For The Transcript

Religious extremists waste no time declaring natural disasters to be God's punishment. The divine motivations they cite are different, but they invariably reflect personal religious or political agendas.

On different occasions, these extremists of different faiths said Hurricane Katrina was America's punishment for pressuring Israel to leave Gaza, for the invasion of Iraq or for domestic "immorality."

Such zealots invoke God's name to reinforce their own demands, without that God is not their personal lobbyist. A just God, and Muslims know one of God's 99 Names is "The Just," does not punish thousands of innocent human beings for the acts, good, bad or indifferent, of a few.

God is not a terrorist.

Any person of faith will strive to reconcile the death and destruction caused by natural disasters like Katrina, or the recent earthquake that devastated parts of South Asia, with God's justice and love for humanity.

Islam, like other faiths, provides answers based on hope and inspiration, not anger and vengeance.

The Quran, Islam's revealed text, describes God's ultimate justice on Judgment Day, when everyone will be shown their past deeds. "Then, whoever has done an atom's weight of good shall see it, and whoever has done an atom's weight of evil shall (also) see it there." (99:6-8)

Few watching the riveting television images of Americans being pulled from rooftops in New Orleans, or Pakistanis sifting through the rubble of a devastated village, could help but think of our common humanity and the petty nature of our differences.

How is a Pakistani mother's agony over her lost child different from that of a Katrina survivor suffering the same terrible loss? The two women may dress differently, but their faces show the same grief. One speaks Urdu and the other English, but they weep in the same language.

These two natural disasters broke through more than just levees and layers of earth; they ripped through layers of politics and culture that distort our perception of each other.

Wonders can happen when we focus on our similarities, not our differences.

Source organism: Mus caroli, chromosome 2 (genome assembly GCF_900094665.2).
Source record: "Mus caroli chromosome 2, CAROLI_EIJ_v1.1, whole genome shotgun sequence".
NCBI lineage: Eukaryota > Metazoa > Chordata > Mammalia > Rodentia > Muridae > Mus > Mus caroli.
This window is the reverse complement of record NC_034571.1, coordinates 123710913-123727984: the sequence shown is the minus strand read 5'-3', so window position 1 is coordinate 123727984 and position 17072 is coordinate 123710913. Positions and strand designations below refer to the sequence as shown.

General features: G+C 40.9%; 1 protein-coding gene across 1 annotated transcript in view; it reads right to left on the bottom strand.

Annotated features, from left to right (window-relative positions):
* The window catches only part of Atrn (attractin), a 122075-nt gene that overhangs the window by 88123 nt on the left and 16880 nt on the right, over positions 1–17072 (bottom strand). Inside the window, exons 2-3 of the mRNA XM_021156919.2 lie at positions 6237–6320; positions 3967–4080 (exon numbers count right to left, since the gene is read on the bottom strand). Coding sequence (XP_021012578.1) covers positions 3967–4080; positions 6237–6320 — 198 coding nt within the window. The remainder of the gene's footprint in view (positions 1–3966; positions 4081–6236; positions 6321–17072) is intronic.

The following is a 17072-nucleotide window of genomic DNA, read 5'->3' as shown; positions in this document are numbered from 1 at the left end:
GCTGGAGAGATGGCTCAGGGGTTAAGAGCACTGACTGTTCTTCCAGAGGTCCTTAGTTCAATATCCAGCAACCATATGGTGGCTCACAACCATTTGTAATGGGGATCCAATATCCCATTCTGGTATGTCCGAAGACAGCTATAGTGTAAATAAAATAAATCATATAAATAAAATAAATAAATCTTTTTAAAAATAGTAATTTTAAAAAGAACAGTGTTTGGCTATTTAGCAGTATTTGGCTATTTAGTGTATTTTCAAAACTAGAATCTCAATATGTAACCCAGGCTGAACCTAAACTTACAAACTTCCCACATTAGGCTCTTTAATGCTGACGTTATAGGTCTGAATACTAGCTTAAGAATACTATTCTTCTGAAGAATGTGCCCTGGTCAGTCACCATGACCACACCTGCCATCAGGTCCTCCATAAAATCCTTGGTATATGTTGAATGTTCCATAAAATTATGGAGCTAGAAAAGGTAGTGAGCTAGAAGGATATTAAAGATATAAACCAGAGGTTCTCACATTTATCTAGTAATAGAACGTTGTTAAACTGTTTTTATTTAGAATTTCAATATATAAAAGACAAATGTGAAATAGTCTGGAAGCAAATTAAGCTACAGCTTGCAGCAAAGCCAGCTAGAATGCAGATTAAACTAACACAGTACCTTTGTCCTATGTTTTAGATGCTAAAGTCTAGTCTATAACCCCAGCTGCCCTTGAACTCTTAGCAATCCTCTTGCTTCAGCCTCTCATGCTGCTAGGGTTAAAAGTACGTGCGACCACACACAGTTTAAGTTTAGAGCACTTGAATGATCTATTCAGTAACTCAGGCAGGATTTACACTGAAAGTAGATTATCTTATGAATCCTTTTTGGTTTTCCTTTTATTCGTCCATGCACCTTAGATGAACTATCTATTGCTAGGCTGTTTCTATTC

Muslims worldwide raised more than a billion dollars for victims of Hurricane Katrina. In the Middle East, there was an outpouring of sympathy and prayers for those who had been killed, injured or displaced on the Gulf Coast.

Across the United States, churches and other houses of worship joined with mosques to raise funds and rush aid to the earthquake zone. In both parts of the world, people who viewed each other with suspicion were moved to reciprocate prayers and generosity, demonstrating that the so-called "clash of civilizations" is not inevitable or necessary.

Such is the hidden blessing in the horror that is a natural disaster.

Sometimes, it takes the earth literally shaking under our feet to remind us of our common humanity. Let us all work to make sure there is a long-lasting positive response to recent suffering.

As God states in the Quran: "Whenever affliction touches a man, he prays to Us. But as soon as We relieve his affliction he walks away as if he had never prayed." (10:12)

We must never walk away from one another's humanity and should always heed the advice of the Prophet Muhammad, who reprimanded a follower who said: "O God! Bestow Your Mercy on me and Muhammad only, and do not bestow it on anyone else." The Prophet told him: "You have limited a very vast thing (God's Mercy)."

Ahmed Rehab is communications director for the Chicago office of the Council on American-Islamic Relations (CAIR), the nation's largest Muslim civil rights and advocacy group. He may be reached at:

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